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The search for life in the Universe

By Pat, 19 July 2013 News

Radio telescope dishes in the outback.

An artist’s impression of the Australian Square Kilometre Array Pathfinder, part of the SKA project. The SKA may provide data useful to astrobiologists.
Image: CSIRO

The idea there are living organisms, as yet undiscovered by humans, living on other planets, has fascinated people for years. The search for alien life is not just a science fiction topic – it’s part of a scientific field called astrobiology.

Astrobiology is more than looking for aliens. It’s the study of the origin, evolution and future of life in the Universe, including here on Earth. It brings together a number of different scientific fields, including astrophysics, biology, geology and paleontology.

The early Earth where life first evolved was quite different to Earth today. There was no oxygen in the atmosphere at the time, just volcanic gases. Exactly how the first simple organisms came to exist in this hostile environment is still unknown. The hope is that similar environments can be located in the Universe to shed light on the development of life on Earth.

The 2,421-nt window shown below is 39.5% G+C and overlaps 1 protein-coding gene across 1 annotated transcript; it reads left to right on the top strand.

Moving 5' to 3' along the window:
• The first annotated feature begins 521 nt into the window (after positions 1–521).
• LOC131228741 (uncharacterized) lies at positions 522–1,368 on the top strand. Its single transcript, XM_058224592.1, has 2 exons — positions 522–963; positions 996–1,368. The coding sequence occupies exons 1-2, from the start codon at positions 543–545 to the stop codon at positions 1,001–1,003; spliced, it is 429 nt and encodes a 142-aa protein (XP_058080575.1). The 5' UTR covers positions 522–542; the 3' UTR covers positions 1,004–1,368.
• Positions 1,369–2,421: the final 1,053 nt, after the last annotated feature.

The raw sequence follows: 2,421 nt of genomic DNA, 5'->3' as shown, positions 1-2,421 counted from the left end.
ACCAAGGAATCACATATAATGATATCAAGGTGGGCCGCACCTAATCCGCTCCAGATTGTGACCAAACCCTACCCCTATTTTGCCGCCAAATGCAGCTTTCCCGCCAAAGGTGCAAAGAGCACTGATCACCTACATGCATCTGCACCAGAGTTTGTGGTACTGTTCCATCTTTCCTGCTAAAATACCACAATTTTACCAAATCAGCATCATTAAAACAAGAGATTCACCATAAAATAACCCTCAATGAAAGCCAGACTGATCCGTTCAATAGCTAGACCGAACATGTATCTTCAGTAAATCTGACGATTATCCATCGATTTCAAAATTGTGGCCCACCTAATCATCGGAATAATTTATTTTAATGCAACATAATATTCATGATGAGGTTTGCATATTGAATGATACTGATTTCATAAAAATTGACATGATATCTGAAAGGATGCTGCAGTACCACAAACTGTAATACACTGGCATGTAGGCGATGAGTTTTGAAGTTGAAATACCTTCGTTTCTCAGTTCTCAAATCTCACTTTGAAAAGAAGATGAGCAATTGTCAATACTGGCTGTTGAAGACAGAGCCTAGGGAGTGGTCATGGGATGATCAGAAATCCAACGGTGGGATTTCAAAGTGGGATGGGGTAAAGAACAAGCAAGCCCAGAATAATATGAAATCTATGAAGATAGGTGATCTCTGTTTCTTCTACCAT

One of the biggest challenges of astrobiology is distance. It’s just not possible to send human researchers across the vast distances of space to other planets in our Solar System, let alone planets around other stars.

The data available to astrobiologists has increased as remote sensing technology has improved. Using telescopes based on Earth to analyse stars and planets makes it possible to draw conclusions about the potential for life outside Earth. For example, astronomers may be able to tell if a planet is made of gas or rock to help determine if it could support life.

The Square Kilometre Array (SKA) will be the world’s largest radio telescope. While its purpose is not for astrobiology, it could support astrobiological research. For example, to understand how life might form on a planet, it’s necessary to understand its geology. The SKA could be used to detect the radio wave bursts of a distant planet, revealing information about its magnetic field. Or it could find planets forming in the rings of dust and rock around young stars.

Maybe the SKA could be used to discover radio waves from an advanced alien civilisation. While this is not likely, astrobiologists will continue to look for more clues about how life began, both here on Earth and in the stars.

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